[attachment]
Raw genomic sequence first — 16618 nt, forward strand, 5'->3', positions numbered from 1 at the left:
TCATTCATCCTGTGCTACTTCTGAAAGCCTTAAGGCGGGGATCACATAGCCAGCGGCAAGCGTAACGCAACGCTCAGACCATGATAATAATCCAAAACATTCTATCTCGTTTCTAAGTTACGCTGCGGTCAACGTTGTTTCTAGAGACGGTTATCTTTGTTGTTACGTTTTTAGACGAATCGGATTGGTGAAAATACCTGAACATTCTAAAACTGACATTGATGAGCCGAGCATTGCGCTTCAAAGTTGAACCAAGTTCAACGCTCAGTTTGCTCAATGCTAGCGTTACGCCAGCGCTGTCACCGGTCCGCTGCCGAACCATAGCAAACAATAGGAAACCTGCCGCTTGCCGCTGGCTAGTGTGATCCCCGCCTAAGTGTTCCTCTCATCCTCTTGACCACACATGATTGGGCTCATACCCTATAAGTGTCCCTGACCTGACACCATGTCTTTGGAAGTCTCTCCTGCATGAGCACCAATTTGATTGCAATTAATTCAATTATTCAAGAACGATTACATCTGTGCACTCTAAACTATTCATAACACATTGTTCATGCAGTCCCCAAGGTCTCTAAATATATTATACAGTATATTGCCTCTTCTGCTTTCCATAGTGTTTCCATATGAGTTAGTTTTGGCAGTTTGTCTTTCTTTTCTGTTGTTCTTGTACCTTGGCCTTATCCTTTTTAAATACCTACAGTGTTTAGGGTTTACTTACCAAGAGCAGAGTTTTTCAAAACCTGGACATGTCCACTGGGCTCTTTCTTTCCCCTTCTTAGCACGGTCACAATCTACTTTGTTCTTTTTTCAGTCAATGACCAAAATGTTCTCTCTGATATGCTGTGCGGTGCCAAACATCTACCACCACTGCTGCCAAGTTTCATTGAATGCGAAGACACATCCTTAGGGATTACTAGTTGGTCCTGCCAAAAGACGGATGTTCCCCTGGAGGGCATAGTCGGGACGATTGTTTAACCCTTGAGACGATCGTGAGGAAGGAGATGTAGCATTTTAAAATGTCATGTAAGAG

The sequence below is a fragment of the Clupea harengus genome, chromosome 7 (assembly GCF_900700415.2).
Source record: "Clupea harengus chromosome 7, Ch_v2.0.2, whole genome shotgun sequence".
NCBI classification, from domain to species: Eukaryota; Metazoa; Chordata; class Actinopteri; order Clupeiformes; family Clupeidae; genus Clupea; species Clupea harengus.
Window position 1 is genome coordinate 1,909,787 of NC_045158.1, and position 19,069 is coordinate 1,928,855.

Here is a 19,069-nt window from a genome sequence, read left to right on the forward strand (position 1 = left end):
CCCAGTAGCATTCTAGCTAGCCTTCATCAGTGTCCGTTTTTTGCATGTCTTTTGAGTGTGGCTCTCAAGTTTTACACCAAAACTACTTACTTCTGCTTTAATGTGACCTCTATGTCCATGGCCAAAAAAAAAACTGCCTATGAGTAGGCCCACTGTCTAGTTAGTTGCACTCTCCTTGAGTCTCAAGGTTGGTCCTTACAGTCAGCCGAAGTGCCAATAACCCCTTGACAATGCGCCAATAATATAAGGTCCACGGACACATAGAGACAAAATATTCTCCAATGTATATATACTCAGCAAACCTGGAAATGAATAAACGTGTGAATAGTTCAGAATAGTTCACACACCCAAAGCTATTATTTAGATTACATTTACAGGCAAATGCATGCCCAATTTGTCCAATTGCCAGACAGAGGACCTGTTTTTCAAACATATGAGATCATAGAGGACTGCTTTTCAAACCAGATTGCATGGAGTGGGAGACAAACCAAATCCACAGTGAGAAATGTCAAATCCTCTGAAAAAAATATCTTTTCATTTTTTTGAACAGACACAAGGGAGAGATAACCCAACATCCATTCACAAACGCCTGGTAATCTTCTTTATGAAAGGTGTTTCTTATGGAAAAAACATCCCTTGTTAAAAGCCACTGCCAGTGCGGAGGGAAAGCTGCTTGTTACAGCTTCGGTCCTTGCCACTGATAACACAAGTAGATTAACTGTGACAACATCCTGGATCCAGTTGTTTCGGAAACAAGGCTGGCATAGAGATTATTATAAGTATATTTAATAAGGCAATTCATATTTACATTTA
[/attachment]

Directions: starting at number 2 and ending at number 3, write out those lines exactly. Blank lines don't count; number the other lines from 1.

TCATTCATCCTGTGCTACTTCTGAAAGCCTTAAGGCGGGGATCACATAGCCAGCGGCAAGCGTAACGCAACGCTCAGACCATGATAATAATCCAAAACATTCTATCTCGTTTCTAAGTTACGCTGCGGTCAACGTTGTTTCTAGAGACGGTTATCTTTGTTGTTACGTTTTTAGACGAATCGGATTGGTGAAAATACCTGAACATTCTAAAACTGACATTGATGAGCCGAGCATTGCGCTTCAAAGTTGAACCAAGTTCAACGCTCAGTTTGCTCAATGCTAGCGTTACGCCAGCGCTGTCACCGGTCCGCTGCCGAACCATAGCAAACAATAGGAAACCTGCCGCTTGCCGCTGGCTAGTGTGATCCCCGCCTAAGTGTTCCTCTCATCCTCTTGACCACACATGATTGGGCTCATACCCTATAAGTGTCCCTGACCTGACACCATGTCTTTGGAAGTCTCTCCTGCATGAGCACCAATTTGATTGCAATTAATTCAATTATTCAAGAACGATTACATCTGTGCACTCTAAACTATTCATAACACATTGTTCATGCAGTCCCCAAGGTCTCTAAATATATTATACAGTATATTGCCTCTTCTGCTTTCCATAGTGTTTCCATATGAGTTAGTTTTGGCAGTTTGTCTTTCTTTTCTGTTGTTCTTGTACCTTGGCCTTATCCTTTTTAAATACCTACAGTGTTTAGGGTTTACTTACCAAGAGCAGAGTTTTTCAAAACCTGGACATGTCCACTGGGCTCTTTCTTTCCCCTTCTTAGCACGGTCACAATCTACTTTGTTCTTTTTTCAGTCAATGACCAAAATGTTCTCTCTGATATGCTGTGCGGTGCCAAACATCTACCACCACTGCTGCCAAGTTTCATTGAATGCGAAGACACATCCTTAGGGATTACTAGTTGGTCCTGCCAAAAGACGGATGTTCCCCTGGAGGGCATAGTCGGGACGATTGTTTAACCCTTGAGACGATCGTGAGGAAGGAGATGTAGCATTTTAAAATGTCATGTAAGAG

The sequence below is a fragment of the Clupea harengus genome, chromosome 7 (assembly GCF_900700415.2).